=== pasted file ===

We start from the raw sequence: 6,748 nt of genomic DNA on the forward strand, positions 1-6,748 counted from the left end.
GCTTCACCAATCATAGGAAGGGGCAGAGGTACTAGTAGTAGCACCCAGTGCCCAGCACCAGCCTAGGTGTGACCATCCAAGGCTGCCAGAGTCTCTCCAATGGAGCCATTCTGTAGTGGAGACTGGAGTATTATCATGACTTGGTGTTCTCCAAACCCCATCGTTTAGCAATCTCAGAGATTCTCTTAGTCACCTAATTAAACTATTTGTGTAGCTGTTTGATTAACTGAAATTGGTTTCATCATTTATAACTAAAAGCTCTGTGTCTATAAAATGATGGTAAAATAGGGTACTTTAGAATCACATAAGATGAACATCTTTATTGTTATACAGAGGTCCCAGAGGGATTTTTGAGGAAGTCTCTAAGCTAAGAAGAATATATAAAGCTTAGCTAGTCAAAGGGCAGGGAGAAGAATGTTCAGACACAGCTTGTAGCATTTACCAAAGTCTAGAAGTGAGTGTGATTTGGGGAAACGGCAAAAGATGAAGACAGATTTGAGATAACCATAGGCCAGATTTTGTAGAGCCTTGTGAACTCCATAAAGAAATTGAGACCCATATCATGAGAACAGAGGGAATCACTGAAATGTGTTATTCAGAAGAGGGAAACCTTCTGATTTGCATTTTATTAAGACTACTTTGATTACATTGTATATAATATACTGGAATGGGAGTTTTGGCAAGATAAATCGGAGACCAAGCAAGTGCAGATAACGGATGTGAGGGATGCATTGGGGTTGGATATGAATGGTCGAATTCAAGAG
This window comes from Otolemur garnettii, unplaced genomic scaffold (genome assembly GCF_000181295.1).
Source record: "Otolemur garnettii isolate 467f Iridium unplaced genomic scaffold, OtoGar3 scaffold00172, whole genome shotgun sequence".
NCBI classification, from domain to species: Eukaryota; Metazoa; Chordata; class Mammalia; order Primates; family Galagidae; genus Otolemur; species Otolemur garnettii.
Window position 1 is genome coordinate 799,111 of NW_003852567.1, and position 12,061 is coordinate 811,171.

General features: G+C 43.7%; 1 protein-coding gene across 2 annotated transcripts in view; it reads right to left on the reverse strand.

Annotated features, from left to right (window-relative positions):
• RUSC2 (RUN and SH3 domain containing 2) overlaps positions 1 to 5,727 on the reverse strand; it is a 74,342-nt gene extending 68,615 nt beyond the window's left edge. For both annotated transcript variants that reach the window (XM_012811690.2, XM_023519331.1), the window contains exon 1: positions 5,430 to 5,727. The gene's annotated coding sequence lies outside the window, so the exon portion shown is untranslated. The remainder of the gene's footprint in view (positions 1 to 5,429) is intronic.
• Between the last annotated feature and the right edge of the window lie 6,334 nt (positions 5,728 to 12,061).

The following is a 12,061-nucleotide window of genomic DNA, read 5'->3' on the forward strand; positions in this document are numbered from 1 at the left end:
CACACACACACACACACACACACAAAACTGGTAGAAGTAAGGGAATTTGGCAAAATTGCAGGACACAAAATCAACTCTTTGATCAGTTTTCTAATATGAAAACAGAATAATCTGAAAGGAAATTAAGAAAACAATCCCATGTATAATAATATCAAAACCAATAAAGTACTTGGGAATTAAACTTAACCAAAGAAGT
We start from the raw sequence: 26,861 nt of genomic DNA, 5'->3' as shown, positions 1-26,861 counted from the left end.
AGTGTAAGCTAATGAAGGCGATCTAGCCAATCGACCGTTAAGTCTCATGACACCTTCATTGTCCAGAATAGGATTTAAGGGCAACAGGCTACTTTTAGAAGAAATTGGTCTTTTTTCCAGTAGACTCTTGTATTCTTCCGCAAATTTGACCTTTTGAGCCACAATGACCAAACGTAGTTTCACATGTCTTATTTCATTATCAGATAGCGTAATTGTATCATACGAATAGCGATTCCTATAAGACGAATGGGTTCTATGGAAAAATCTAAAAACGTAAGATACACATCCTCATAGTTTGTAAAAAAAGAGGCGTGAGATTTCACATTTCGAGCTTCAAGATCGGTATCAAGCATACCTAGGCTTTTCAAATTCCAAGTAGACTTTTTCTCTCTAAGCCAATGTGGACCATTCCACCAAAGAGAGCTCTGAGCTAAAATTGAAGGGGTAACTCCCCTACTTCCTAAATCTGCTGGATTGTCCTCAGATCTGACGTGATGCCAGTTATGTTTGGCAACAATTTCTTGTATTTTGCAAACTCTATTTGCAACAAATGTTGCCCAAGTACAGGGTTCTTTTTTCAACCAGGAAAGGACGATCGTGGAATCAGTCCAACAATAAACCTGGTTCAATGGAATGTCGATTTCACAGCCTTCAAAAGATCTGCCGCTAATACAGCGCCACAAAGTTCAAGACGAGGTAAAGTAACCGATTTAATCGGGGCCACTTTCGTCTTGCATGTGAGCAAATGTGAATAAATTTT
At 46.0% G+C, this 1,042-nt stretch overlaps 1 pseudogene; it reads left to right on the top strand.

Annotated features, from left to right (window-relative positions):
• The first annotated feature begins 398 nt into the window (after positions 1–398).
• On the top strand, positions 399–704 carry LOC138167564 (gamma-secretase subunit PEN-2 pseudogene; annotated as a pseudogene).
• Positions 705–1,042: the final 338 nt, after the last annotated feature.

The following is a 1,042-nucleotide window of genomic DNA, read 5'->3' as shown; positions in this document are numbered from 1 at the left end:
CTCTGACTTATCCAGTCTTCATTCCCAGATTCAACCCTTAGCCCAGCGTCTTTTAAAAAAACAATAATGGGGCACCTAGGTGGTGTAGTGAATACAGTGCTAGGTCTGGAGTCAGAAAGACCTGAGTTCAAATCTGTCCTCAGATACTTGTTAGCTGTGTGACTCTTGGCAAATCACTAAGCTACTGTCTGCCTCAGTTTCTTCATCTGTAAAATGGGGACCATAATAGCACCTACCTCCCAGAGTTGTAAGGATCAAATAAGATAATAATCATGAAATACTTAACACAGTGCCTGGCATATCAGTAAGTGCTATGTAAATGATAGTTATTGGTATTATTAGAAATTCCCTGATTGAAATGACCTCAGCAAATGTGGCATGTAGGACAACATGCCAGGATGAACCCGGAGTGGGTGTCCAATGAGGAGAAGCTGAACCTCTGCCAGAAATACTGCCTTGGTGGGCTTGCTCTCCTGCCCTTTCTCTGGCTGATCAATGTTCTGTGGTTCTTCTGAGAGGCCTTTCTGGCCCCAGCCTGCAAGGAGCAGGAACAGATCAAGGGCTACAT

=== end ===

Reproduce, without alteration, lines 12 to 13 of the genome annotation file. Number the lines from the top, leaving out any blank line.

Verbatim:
CACACACACACACACACACACACAAAACTGGTAGAAGTAAGGGAATTTGGCAAAATTGCAGGACACAAAATCAACTCTTTGATCAGTTTTCTAATATGAAAACAGAATAATCTGAAAGGAAATTAAGAAAACAATCCCATGTATAATAATATCAAAACCAATAAAGTACTTGGGAATTAAACTTAACCAAAGAAGT
We start from the raw sequence: 26,861 nt of genomic DNA, 5'->3' as shown, positions 1-26,861 counted from the left end.